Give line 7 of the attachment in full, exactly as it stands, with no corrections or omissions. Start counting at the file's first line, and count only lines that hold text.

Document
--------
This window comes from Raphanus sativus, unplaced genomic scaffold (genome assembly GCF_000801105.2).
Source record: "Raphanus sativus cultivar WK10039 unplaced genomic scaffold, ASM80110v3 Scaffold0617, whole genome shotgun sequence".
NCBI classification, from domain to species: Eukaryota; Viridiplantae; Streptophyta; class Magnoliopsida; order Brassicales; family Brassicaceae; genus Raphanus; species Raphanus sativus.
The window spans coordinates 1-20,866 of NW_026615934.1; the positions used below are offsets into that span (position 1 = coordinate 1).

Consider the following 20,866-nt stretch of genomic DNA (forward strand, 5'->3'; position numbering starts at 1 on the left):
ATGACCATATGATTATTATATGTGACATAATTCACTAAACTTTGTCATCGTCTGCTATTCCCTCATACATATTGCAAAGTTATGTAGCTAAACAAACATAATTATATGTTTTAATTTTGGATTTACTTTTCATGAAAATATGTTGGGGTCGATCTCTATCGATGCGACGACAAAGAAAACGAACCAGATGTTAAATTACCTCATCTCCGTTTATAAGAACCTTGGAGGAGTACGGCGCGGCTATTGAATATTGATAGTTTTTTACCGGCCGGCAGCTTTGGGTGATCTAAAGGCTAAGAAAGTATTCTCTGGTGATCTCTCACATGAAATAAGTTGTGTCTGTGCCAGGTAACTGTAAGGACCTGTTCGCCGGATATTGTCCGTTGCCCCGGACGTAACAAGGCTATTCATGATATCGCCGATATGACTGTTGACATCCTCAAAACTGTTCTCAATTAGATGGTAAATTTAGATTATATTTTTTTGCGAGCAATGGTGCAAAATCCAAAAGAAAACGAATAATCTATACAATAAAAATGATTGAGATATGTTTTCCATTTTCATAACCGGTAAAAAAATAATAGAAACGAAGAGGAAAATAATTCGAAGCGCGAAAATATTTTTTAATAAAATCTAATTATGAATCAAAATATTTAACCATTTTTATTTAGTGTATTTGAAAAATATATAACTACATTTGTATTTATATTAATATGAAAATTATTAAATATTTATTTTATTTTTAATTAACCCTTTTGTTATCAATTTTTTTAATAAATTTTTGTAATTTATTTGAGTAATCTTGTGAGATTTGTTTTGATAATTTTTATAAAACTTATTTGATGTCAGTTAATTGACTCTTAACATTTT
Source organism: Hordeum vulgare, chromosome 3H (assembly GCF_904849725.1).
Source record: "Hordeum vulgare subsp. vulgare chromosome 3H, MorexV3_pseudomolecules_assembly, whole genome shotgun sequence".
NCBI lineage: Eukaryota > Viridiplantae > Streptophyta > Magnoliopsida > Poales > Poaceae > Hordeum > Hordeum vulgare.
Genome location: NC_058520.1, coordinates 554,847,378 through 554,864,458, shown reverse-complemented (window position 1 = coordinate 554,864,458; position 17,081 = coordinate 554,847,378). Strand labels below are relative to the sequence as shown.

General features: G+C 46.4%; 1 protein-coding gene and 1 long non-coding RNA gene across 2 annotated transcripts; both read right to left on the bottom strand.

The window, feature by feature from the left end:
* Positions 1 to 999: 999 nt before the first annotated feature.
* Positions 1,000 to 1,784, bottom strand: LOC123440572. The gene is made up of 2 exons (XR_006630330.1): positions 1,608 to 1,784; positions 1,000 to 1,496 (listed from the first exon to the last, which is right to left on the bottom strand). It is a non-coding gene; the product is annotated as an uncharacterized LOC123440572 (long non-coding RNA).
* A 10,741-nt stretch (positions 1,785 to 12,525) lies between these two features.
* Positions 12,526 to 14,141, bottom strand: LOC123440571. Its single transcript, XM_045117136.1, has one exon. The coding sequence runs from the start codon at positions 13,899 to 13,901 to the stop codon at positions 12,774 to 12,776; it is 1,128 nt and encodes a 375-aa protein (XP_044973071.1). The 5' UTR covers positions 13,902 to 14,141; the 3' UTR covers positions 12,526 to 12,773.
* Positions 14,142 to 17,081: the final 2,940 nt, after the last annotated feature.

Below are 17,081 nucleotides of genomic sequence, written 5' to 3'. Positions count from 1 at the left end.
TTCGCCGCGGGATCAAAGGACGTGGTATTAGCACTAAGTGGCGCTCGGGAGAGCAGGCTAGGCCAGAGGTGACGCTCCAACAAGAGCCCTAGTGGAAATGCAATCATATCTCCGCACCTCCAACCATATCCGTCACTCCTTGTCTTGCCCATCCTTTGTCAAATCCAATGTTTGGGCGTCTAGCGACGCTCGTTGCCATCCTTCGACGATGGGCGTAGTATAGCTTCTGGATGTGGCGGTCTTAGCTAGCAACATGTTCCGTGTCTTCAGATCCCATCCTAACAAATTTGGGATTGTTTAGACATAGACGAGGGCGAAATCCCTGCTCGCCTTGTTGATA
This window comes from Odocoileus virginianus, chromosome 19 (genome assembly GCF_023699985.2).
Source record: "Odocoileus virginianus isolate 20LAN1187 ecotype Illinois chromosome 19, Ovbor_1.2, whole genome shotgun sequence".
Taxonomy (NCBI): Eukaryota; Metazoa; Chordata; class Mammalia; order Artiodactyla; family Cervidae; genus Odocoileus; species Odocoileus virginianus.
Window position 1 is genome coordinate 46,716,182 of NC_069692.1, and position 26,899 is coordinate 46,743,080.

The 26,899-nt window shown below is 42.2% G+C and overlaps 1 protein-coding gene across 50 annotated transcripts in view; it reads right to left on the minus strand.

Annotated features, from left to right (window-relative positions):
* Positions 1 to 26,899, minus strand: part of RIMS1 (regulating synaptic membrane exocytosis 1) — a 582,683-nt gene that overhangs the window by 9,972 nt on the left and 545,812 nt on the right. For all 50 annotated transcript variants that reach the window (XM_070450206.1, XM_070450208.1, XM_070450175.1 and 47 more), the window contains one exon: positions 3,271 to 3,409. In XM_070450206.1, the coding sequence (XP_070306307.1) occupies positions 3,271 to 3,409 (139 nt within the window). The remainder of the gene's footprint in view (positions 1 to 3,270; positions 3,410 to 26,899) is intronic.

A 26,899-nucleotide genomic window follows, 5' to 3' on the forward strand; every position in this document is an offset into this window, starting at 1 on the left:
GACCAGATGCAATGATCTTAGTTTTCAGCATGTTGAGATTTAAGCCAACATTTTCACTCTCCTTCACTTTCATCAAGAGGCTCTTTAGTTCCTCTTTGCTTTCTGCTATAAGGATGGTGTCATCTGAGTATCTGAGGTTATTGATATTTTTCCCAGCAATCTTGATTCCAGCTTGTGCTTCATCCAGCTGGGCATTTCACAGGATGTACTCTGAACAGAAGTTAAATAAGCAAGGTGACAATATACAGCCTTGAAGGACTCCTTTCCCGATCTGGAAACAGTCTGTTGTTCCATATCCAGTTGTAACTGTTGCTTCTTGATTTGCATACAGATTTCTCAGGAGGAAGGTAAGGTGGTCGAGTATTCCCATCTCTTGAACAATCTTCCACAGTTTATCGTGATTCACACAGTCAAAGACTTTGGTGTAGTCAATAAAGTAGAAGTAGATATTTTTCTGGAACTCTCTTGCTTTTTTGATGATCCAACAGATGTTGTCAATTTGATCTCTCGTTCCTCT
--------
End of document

Source organism: Hordeum vulgare, chromosome 3H (assembly GCF_904849725.1).